Why TypeScript is useful


2 min read

I can say why I think TypeScript could be useful. But it's only when I personally find a use for something that I really understand why it's useful.

In my code I had a function that set the number of decimal places of a number. Here's a simplified version in JavaScript:

const setDP = (key) => {
  return key.toFixed(2);

This takes in 'key', changes it to have 2 decimal places, then returns it. Perfectly fine and you might be wondering what the problem with that is. Well, TypeScript told me...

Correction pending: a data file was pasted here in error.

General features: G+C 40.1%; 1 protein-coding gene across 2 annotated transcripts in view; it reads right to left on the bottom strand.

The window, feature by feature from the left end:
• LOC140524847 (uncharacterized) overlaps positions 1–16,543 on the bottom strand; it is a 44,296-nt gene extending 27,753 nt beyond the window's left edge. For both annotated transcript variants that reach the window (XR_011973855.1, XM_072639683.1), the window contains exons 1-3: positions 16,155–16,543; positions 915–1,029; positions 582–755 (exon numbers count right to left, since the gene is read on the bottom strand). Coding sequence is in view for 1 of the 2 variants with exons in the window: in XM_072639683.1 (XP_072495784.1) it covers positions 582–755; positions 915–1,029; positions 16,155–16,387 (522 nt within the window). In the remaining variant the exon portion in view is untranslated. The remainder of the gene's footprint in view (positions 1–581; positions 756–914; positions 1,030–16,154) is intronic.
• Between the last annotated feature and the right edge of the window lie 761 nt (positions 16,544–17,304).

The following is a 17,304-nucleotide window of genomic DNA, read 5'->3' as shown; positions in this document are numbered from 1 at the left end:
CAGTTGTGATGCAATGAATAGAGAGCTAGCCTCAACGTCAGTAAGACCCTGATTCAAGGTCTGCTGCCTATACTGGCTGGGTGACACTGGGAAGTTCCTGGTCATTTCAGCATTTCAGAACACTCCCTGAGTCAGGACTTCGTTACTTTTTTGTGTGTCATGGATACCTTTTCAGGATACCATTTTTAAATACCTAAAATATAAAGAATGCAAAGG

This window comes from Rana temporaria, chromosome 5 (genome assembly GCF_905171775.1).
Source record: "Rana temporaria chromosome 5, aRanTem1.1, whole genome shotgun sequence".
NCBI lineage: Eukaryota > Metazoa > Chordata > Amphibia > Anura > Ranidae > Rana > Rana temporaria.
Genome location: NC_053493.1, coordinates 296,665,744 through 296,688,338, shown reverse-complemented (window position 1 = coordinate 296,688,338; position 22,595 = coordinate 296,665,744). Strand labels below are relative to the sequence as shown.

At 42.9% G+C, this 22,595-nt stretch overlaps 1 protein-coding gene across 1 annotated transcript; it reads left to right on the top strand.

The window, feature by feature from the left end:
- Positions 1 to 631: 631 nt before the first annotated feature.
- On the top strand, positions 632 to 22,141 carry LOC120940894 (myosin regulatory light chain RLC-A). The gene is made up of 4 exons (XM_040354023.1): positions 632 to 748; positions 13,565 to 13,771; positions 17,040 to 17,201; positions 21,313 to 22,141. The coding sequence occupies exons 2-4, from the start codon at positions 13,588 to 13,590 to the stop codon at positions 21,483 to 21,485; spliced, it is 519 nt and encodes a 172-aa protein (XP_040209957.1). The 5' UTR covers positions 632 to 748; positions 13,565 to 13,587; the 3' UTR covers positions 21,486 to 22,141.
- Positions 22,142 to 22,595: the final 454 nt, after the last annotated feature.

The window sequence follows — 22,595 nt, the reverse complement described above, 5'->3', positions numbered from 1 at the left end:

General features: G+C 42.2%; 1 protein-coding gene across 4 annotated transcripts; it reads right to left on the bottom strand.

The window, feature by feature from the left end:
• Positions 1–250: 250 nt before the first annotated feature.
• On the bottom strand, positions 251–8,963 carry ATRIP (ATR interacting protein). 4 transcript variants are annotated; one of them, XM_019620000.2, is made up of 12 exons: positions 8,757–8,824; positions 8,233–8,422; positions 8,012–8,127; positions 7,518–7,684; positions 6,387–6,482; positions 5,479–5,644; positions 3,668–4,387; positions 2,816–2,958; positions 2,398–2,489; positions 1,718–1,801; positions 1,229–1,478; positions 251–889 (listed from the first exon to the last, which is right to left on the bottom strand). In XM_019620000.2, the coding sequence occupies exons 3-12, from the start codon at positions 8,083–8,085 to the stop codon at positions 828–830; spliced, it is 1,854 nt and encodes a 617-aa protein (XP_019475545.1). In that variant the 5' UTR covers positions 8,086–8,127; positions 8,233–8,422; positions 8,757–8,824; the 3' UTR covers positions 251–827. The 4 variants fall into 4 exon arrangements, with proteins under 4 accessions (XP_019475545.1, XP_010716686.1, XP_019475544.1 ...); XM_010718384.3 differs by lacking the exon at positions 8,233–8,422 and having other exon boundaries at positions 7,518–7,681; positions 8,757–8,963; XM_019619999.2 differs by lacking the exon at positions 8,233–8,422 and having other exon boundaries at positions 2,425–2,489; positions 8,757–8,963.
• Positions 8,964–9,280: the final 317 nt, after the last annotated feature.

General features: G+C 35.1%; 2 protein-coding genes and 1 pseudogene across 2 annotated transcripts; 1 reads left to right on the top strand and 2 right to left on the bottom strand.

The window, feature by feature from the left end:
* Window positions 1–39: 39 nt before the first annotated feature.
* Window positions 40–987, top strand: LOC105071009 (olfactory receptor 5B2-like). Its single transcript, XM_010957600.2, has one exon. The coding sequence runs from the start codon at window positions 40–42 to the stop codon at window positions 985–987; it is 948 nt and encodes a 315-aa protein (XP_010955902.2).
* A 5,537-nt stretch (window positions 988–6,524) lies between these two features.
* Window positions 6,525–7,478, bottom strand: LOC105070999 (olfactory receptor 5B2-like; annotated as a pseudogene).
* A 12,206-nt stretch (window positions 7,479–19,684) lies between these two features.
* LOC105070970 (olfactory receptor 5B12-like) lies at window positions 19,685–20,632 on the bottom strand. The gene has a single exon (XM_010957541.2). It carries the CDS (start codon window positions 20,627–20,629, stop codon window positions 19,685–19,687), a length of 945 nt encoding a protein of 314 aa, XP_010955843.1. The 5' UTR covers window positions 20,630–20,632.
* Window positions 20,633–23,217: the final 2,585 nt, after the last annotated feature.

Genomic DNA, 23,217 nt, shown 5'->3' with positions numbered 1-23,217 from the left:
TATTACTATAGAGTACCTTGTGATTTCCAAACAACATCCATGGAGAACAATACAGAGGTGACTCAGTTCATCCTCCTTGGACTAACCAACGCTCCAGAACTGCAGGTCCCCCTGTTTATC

Here's the same code in TypeScript:

const setDP = (key: number): number => {
  return key.toFixed(2);

All I've said here is that key is a number and the function returns a number. Which is what we want. But it's not what we're getting. TypeScript immediately complains that I've said the function is returning a number, but it's returning a string.

Which is crazy, surely toFixed returns a number. But no, MDN clearly states otherwise:

toFixed() returns a string representation of numObj

I needed my return value to be a number, due to things I was doing with it later. If I hadn't been using TypeScript I'd have spent time trying to find the problem. TypeScript told me exactly what the problem was, so I could fix it.

I've been using it for a little while, as I knew, in the abstract, that it was useful. Now I'm a convert.